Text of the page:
Gun enthusiasts who still fear new regulations from the administration of President Obama have been stockpiling for more than a year, with an unexpected side benefit: a windfall for wildlife conservation.
That’s because a tax on guns, ammunition and bow-hunting weaponry goes into a fund that is split among the states to be used for conservation.
Rusty Garrison, assistant chief of game management for the Georgia Department of Natural Resources, said Georgia received almost a third more money from these taxes in 2010 than in the previous year. That has helped offset the cuts the department has faced during state budget cuts.
Georgia received $9.8 million in 2009, compared to $6.8 million the year before, Garrison said. The biggest beneficiaries are the state’s 86 wildlife management areas and its hunter training and education programs.
Local firearms sales way up
Although more than a year has passed since Obama’s inauguration without new gun regulations being proposed, local gun shop owners say the spike in sales continues, making the business somewhat recession-proof.
“Stockpiling happens daily,” said Harry Dehart, owner of Firearm Traders Warehouse in Macon. “They’re worried about the confiscation of firearms or that the government is going to stop or tag the sales of ammunition.”
Dehart said law enforcement officials have been stockpiling too.
He advises his friends to just buy what they need. “But people are not convinced it’s not going to happen,” Dehart said.
Hamp Dowling, owner of Eagle Gun Range and Gun Shop in Macon, isn’t convinced either.
He said he’s seen a 35 to 40 percent increase in gun sales during the last year, and sales of ammunition have doubled. He attributes that to a combination of fear of crime and fear of new gun limits.
“Last year was our best year ever,” said Dowling, who has been in business 14 years.
Dowling said he has a waiting list for boxes of premium ammunition, and the manufacturer he works with has expanded production to six days a week.
Wildlife programs benefit
The 10 to 11 percent tax on each of those sales goes into the Pittman-Robertson Fund, which was created by the Federal Aid in Wildlife Restoration Act of 1937. Each state provides a 25 percent match to receive its portion, which is based on the size of the state and the number of gun licenses sold there.
But even the state match can become difficult with current budget constraints, Garrison said. Georgia mostly provides its match through employee and volunteer time, he said.
Garrison said about $3 million of the federal funds go toward planting food plots, conducting research and otherwise improving the popular wildlife management areas, which in Middle Georgia include Oaky Woods, Ocmulgee, Cedar Creek, Rum Creek, Beaverdam and many more. This foots the bill for two-thirds of the management activities there, which are aimed at game species such as deer and ducks but benefit many others.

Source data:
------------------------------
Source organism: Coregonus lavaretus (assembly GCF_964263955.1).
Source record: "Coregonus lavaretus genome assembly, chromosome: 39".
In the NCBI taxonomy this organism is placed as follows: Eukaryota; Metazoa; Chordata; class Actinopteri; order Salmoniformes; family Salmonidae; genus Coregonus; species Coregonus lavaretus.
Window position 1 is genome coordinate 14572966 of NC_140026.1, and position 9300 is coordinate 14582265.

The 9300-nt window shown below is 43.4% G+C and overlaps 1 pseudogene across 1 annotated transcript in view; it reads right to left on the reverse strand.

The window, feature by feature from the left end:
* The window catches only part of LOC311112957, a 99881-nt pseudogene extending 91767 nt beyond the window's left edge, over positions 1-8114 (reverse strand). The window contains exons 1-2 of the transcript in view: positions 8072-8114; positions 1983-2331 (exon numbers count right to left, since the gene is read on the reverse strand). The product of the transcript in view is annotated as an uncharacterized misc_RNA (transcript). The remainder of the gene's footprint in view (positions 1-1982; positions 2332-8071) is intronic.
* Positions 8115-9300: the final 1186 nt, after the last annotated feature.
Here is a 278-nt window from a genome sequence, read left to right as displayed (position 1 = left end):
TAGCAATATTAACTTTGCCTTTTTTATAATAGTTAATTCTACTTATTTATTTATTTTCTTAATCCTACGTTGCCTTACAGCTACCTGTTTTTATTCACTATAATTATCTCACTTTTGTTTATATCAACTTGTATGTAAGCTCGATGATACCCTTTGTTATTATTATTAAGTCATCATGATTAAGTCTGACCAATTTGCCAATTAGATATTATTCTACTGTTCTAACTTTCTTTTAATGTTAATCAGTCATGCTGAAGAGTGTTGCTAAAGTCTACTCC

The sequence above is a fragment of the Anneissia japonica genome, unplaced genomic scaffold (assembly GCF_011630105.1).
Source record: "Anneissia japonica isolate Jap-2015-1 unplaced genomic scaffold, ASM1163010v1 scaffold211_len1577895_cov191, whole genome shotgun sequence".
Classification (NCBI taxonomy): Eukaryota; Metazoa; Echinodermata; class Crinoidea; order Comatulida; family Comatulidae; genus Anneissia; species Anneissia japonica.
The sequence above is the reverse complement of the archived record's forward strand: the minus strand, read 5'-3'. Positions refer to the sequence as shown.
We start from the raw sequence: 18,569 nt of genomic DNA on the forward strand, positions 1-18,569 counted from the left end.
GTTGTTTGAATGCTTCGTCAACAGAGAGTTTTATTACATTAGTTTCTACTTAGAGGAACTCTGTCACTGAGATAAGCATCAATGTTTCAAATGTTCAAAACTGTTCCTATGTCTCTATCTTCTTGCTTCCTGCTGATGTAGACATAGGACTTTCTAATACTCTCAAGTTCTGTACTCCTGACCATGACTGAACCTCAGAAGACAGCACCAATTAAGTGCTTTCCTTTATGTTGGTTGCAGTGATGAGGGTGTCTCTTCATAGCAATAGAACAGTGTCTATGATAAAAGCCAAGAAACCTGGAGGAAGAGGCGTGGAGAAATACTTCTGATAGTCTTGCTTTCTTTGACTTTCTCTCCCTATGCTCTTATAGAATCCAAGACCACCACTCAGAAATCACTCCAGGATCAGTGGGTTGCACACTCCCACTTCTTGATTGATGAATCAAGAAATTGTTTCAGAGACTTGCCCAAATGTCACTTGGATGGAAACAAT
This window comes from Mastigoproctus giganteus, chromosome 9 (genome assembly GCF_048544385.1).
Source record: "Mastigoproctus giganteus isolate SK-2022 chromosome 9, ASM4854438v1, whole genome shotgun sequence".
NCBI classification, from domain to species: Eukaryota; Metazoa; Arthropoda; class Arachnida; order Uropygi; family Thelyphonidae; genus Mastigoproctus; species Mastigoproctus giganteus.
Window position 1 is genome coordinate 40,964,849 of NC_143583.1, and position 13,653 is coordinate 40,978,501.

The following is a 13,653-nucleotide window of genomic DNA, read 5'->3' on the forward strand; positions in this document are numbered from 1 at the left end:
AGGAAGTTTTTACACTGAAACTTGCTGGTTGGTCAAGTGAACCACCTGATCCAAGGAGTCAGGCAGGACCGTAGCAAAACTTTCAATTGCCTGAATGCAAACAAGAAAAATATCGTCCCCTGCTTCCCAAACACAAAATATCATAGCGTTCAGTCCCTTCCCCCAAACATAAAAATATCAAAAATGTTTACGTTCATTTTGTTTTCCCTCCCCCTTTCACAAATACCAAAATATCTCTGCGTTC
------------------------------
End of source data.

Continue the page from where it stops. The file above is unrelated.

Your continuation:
For example, thinning pine forests to benefit quail also helps migratory birds, including threatened warblers, he said. And many wildlife management areas are now being converted back to longleaf pine forests, an endangered ecosystem that once dominated south Georgia and supports endangered species such as indigo snakes and red-cockaded woodpeckers.
Garrison said the 1937 law is a major reason that Georgia has so many wildlife management areas, which are especially important in states like Georgia that don’t have much public land.
The gun tax also pays for:
— Hunter surveys used to establish hunting seasons annually;
— Wildlife research on species like waterfowl and turkeys, as well as a current long-term study of coyotes on two Middle Georgia wildlife management areas;
— The state’s hunter education programs, which train about 15,000 hunters a year on safety before they receive gun licenses; and
— Hunter recruitment programs and archery programs at public schools.
“To me, this is one of the better pieces of legislation that ever came out of Washington, because it has paid for the conservation of our natural resources in this country,” Garrison said. “My concern is always that when a federal budget crisis happens, they’ll start looking around at, ‘Where can we get more money?’ ’’
To reach writer S. Heather Duncan, call 744-4225.